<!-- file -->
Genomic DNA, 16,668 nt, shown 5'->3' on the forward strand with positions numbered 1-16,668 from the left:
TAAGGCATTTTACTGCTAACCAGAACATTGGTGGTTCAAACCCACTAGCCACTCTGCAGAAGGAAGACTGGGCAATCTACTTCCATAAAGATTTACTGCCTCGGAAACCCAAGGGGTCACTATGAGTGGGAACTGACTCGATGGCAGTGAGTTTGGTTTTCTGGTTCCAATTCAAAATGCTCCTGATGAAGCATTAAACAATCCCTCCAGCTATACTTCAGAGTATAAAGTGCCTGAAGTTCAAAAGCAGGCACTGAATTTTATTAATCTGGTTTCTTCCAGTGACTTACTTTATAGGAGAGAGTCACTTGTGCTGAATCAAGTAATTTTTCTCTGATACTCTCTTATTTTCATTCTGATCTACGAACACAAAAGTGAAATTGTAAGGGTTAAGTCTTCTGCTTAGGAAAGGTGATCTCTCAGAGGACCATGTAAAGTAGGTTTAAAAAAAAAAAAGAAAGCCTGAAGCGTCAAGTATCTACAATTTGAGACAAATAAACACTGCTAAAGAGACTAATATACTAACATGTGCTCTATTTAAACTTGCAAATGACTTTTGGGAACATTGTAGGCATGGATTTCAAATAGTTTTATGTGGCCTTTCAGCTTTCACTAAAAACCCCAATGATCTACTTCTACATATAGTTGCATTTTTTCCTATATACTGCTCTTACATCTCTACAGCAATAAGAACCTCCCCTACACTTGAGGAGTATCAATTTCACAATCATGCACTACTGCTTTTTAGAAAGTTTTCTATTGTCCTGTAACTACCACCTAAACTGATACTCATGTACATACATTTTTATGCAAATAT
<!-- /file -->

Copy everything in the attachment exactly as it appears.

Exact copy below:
Genomic DNA, 16,668 nt, shown 5'->3' on the forward strand with positions numbered 1-16,668 from the left:
TAAGGCATTTTACTGCTAACCAGAACATTGGTGGTTCAAACCCACTAGCCACTCTGCAGAAGGAAGACTGGGCAATCTACTTCCATAAAGATTTACTGCCTCGGAAACCCAAGGGGTCACTATGAGTGGGAACTGACTCGATGGCAGTGAGTTTGGTTTTCTGGTTCCAATTCAAAATGCTCCTGATGAAGCATTAAACAATCCCTCCAGCTATACTTCAGAGTATAAAGTGCCTGAAGTTCAAAAGCAGGCACTGAATTTTATTAATCTGGTTTCTTCCAGTGACTTACTTTATAGGAGAGAGTCACTTGTGCTGAATCAAGTAATTTTTCTCTGATACTCTCTTATTTTCATTCTGATCTACGAACACAAAAGTGAAATTGTAAGGGTTAAGTCTTCTGCTTAGGAAAGGTGATCTCTCAGAGGACCATGTAAAGTAGGTTTAAAAAAAAAAAAGAAAGCCTGAAGCGTCAAGTATCTACAATTTGAGACAAATAAACACTGCTAAAGAGACTAATATACTAACATGTGCTCTATTTAAACTTGCAAATGACTTTTGGGAACATTGTAGGCATGGATTTCAAATAGTTTTATGTGGCCTTTCAGCTTTCACTAAAAACCCCAATGATCTACTTCTACATATAGTTGCATTTTTTCCTATATACTGCTCTTACATCTCTACAGCAATAAGAACCTCCCCTACACTTGAGGAGTATCAATTTCACAATCATGCACTACTGCTTTTTAGAAAGTTTTCTATTGTCCTGTAACTACCACCTAAACTGATACTCATGTACATACATTTTTATGCAAATAT